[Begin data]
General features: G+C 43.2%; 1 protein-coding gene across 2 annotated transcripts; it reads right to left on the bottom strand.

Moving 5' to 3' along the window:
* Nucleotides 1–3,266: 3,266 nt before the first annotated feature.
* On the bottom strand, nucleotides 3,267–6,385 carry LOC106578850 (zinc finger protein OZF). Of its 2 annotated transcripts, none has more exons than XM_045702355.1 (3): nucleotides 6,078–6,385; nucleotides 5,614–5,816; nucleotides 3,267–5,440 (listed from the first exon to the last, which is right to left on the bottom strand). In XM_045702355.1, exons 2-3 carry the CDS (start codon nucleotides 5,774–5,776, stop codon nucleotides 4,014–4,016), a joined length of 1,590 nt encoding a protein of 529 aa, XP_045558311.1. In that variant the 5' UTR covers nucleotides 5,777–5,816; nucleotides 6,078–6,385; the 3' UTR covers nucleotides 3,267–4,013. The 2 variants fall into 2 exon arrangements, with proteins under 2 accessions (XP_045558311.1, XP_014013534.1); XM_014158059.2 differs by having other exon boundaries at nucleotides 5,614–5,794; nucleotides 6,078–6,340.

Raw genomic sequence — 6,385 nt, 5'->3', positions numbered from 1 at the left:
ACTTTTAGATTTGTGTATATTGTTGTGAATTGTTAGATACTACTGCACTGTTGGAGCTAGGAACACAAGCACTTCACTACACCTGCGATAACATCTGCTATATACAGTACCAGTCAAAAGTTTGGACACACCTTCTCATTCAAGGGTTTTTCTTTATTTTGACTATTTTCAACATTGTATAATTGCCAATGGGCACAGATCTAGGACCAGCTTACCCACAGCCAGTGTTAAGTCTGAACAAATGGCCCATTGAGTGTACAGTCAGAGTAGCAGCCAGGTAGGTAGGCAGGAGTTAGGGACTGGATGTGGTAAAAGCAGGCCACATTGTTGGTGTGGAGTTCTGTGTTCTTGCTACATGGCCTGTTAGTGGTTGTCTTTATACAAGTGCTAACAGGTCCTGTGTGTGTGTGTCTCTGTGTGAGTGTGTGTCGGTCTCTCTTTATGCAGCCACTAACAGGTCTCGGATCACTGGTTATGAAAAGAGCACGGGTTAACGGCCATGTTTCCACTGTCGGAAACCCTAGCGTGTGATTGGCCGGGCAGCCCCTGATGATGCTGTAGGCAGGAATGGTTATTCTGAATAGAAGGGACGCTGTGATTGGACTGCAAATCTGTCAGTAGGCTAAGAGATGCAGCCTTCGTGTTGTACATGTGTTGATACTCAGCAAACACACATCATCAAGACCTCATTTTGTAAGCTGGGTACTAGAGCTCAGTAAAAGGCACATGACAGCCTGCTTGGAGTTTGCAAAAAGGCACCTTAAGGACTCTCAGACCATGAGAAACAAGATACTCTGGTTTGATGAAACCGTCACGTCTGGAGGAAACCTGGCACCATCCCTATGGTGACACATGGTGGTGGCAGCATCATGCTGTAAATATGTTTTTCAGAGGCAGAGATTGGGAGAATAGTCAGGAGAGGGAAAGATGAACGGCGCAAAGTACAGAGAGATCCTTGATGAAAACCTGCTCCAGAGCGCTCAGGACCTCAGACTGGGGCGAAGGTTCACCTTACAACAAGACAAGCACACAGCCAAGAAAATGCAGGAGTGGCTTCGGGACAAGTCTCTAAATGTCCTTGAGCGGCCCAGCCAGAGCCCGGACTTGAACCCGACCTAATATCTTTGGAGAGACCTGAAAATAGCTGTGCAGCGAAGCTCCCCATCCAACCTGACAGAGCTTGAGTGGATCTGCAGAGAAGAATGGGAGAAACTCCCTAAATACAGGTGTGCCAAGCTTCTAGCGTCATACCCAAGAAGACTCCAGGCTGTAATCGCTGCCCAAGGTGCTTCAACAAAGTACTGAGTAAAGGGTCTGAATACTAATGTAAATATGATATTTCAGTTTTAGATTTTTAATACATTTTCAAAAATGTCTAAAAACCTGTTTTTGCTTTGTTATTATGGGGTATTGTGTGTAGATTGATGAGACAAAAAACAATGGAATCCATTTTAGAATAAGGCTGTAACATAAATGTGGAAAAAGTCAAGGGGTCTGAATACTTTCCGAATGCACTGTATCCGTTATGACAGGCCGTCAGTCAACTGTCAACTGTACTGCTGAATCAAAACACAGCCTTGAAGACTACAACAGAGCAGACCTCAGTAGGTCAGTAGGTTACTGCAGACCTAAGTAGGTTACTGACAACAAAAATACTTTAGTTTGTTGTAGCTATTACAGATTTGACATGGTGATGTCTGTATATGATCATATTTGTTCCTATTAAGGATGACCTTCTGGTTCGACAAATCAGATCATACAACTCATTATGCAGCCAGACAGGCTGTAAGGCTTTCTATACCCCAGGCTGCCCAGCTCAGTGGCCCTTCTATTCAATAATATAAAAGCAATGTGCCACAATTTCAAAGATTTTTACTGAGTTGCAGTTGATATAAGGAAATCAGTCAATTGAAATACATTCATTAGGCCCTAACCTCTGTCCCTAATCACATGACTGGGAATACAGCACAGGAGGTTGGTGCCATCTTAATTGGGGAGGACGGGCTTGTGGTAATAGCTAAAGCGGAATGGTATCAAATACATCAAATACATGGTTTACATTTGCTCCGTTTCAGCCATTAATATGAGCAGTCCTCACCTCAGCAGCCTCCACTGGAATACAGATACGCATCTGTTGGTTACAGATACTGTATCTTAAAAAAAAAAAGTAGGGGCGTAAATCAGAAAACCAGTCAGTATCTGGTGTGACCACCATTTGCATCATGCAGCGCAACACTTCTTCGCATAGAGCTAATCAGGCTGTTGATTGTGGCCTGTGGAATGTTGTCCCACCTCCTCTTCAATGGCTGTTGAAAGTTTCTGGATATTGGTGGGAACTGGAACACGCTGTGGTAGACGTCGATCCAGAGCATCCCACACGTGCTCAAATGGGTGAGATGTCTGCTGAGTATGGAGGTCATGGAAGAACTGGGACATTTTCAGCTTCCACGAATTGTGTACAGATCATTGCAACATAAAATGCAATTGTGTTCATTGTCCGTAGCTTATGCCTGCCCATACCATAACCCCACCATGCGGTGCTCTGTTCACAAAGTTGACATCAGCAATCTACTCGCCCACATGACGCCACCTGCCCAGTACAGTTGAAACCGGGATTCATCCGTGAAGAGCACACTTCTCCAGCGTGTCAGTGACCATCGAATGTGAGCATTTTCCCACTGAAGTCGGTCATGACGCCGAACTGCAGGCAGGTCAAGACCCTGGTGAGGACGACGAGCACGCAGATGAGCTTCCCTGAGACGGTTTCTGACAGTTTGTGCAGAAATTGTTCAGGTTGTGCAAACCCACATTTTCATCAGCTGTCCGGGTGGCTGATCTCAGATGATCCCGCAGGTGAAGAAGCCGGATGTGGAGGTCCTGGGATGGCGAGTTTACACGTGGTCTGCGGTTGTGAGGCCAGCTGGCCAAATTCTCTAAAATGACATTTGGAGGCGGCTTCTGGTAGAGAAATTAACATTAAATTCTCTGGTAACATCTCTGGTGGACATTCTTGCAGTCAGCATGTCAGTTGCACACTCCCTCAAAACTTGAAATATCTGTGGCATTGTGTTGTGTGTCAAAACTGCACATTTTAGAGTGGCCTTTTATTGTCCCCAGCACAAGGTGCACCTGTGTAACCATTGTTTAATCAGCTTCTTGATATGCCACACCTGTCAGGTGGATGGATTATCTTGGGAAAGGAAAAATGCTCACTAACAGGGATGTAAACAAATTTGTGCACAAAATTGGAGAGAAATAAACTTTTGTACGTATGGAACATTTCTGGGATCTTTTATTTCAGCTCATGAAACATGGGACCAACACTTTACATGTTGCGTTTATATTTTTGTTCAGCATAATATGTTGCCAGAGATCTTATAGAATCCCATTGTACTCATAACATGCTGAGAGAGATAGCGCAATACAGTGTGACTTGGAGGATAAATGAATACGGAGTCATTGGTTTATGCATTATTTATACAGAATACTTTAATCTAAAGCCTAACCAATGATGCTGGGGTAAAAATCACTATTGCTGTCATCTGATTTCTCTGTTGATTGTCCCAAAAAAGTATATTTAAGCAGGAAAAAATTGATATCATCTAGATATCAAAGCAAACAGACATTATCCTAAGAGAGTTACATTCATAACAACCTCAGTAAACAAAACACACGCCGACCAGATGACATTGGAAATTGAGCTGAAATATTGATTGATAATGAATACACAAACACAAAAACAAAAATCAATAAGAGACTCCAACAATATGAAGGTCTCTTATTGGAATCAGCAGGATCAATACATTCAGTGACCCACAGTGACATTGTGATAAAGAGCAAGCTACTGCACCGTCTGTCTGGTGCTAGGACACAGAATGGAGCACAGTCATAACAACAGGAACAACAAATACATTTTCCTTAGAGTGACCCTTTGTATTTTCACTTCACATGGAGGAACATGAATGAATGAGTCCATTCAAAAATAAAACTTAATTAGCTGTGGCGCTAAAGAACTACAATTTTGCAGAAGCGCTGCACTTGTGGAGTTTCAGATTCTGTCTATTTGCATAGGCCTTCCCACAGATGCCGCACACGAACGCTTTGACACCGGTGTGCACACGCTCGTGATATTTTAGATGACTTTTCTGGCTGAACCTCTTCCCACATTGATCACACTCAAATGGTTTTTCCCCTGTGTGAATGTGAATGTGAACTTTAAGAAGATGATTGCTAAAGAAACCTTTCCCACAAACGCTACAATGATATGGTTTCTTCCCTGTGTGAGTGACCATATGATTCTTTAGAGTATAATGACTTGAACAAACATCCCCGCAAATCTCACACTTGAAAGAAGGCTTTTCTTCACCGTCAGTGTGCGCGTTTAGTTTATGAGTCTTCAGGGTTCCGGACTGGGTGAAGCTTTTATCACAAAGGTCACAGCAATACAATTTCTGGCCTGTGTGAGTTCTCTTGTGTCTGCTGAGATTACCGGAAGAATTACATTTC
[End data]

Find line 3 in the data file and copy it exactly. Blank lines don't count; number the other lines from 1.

* Nucleotides 1–3,266: 3,266 nt before the first annotated feature.